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Rhomboid Strain or Spasm

(En español, presione aquí)

 What is a rhomboid strain or spasm?
 What is the cause?
 What are the symptoms?
 How is it diagnosed?
 How is it treated?
 How can I help take care of myself?
 How can I help prevent rhomboid muscle strain or spasm?

Back and Neck Muscles: Illustration
Back and Neck Muscles: IllustrationClick here to view a full size picture.

What is a rhomboid strain or spasm?

The rhomboid muscles in your upper back connect the inner edges of your shoulder blades to your spine. A rhomboid strain is a stretch or tear of these muscles. A rhomboid spasm is a sudden tightening of the muscle that you cannot control.

What is the cause?

A rhomboid muscle strain or spasm is usually caused by overuse of your shoulder and arm. This can happen from:

What are the symptoms?

A strain causes pain in the upper back between your shoulder blade and your spine. A spasm feels like a knot or tightness in the muscle. You may have pain when you move your shoulders or when you breathe.

How is it diagnosed?

Your healthcare provider will ask about your symptoms, activities, and medical history and examine you.

How is it treated?

You will need to change or stop doing the activities that cause pain until your muscles have healed. For example, you may need to run or ride a bicycle instead of playing tennis or rowing.

Your healthcare provider may recommend stretching and strengthening exercises and other types of physical therapy to help you heal.

A mild rhomboid strain may heal within a few weeks, but a severe injury may take 6 weeks or longer.

How can I help take care of myself?

To help relieve swelling and pain:

Put moist heat on your back for up to 20 minutes at a time to help relax tight muscles or muscle spasms. Moist heat includes heat patches or moist heating pads that you can purchase at most drugstores, a wet washcloth or towel that has been heated in the dryer, or a hot shower. Don’t use heat if you have swelling.

Do the exercises recommended by your healthcare provider. Massage is also very helpful. Here’s a way to do a form of self-massage:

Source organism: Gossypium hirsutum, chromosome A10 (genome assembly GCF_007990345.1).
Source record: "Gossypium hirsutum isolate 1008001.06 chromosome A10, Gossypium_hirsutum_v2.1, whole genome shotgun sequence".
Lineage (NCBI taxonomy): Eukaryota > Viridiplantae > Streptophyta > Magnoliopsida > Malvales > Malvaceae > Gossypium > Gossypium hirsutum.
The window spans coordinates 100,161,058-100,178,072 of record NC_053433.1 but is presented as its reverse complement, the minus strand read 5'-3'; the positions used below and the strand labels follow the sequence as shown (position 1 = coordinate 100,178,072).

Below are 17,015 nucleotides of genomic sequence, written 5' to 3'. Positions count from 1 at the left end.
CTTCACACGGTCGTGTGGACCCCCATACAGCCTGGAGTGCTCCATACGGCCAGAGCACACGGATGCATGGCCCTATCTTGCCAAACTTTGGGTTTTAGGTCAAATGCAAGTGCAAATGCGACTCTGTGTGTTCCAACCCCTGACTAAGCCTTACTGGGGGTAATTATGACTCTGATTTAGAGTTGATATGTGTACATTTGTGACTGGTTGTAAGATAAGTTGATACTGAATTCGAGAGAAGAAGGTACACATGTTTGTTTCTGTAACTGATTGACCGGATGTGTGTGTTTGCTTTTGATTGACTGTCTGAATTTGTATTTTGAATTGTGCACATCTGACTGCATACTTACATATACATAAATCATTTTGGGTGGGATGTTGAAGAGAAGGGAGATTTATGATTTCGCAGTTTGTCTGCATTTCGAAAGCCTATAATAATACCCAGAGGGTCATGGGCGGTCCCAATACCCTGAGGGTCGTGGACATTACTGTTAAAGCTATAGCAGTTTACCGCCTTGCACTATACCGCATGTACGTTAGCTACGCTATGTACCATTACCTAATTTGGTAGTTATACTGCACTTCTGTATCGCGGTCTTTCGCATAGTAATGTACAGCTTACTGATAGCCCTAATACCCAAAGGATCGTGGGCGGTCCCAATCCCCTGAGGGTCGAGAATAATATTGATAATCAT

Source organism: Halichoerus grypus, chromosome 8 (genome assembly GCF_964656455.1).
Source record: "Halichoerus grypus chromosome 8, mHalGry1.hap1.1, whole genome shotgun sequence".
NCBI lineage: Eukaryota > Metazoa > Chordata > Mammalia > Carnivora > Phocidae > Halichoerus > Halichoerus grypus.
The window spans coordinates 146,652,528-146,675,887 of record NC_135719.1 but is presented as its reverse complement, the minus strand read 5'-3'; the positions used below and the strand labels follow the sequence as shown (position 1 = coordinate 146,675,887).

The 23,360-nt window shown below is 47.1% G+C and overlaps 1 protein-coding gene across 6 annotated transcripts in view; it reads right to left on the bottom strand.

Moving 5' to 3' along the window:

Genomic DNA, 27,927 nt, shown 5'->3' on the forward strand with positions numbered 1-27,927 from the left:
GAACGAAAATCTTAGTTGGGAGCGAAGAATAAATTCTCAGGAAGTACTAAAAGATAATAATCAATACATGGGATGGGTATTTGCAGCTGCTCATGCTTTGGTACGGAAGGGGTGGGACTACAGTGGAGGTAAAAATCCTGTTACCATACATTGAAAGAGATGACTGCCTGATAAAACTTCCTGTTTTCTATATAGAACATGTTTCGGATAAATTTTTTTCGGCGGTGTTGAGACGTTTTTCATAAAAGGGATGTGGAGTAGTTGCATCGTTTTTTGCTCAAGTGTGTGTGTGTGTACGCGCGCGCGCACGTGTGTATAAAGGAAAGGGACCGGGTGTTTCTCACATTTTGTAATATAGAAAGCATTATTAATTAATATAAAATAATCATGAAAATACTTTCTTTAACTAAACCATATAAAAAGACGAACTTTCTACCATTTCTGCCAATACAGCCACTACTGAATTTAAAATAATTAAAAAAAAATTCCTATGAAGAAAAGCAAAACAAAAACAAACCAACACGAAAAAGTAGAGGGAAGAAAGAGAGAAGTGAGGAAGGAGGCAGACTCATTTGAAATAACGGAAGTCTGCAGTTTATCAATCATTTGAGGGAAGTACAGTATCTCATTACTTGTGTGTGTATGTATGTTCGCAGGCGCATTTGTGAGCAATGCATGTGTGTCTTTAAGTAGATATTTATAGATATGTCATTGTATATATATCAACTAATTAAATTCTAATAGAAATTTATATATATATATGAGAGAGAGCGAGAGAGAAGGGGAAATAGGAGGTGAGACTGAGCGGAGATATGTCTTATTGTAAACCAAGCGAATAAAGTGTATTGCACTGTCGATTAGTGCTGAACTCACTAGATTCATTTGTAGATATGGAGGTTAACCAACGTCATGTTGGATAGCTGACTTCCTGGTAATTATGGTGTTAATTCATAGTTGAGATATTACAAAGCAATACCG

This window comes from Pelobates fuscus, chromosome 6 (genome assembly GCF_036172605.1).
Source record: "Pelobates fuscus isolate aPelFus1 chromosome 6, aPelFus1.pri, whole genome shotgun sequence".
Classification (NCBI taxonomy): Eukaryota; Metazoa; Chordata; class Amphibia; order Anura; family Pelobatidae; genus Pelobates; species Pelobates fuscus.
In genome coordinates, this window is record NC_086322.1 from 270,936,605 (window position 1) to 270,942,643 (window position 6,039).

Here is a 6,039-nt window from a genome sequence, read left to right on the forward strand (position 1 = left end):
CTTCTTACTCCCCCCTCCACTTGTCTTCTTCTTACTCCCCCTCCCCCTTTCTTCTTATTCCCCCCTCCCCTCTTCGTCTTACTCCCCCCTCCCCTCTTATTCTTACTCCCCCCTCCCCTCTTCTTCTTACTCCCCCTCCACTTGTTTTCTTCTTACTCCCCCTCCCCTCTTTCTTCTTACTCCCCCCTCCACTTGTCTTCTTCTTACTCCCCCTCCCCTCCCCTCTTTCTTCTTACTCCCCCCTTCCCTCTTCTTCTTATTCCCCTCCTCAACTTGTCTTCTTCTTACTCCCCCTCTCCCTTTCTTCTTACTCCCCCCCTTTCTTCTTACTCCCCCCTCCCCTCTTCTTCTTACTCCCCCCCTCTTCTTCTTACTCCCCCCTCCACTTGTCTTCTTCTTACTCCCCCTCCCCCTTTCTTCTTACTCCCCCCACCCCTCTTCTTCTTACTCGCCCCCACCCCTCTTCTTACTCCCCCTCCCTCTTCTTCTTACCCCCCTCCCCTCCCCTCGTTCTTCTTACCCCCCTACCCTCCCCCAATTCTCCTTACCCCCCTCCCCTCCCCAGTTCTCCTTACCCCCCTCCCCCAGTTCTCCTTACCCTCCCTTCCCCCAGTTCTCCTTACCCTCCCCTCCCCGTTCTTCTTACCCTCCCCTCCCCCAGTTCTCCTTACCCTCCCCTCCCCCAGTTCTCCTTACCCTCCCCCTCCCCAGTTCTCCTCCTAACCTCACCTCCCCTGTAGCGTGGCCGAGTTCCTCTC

You can also buy a foam roller or a self-massage tool.

Follow your healthcare provider's instructions. Ask your provider:

Make sure you know when you should come back for a checkup.

How can I help prevent rhomboid muscle strain or spasm?

Here are some of the things you can do to help prevent rhomboid muscle strain or spasm:

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Reference Sources:

DeLee, Jesse C., David Drez, and Mark D. Miller, Orthopaedic Sports Medicine: Principles and Practice, Saunders; 3rd ed. 2009.

Greene, Walter B., M.D., Griffin, Letha Y. (Ed), Essentials of Musculoskeletal Care, 4th ed. Amer Academy of Orthopaedic. 2010.

Kisner, Carol, and Lynn Colby, Therapeutic Exercise: Foundations and Techniques, F. A. Davis Company; 6th ed, 2012.

Mellion, Morris B., W. Michael Walsh, Christopher Madden, Margot Putukian, and Guy L. Shelton, The Team Physician's Handbook, Hanley & Belfus; 3 ed, 2001.

Micheli, Lyle J. and Mark Jenkins, The Sports Medicine Bible: Prevent, Detect, and Treat Your Sports Injuries Through the Latest Medical Techniques, HarperCollins, 1995.


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Last Modified: 2012-12-19

Last Reviewed: 2012-08-04

Website Updated: March 2014

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Published by RelayHealth. © 2014 RelayHealth and/or one of its affiliates. All Rights Reserved.

This content is reviewed periodically and is subject to change as new health information becomes available. The information is intended to inform and educate and is not a replacement for medical evaluation, advice, diagnosis or treatment by a healthcare professional.


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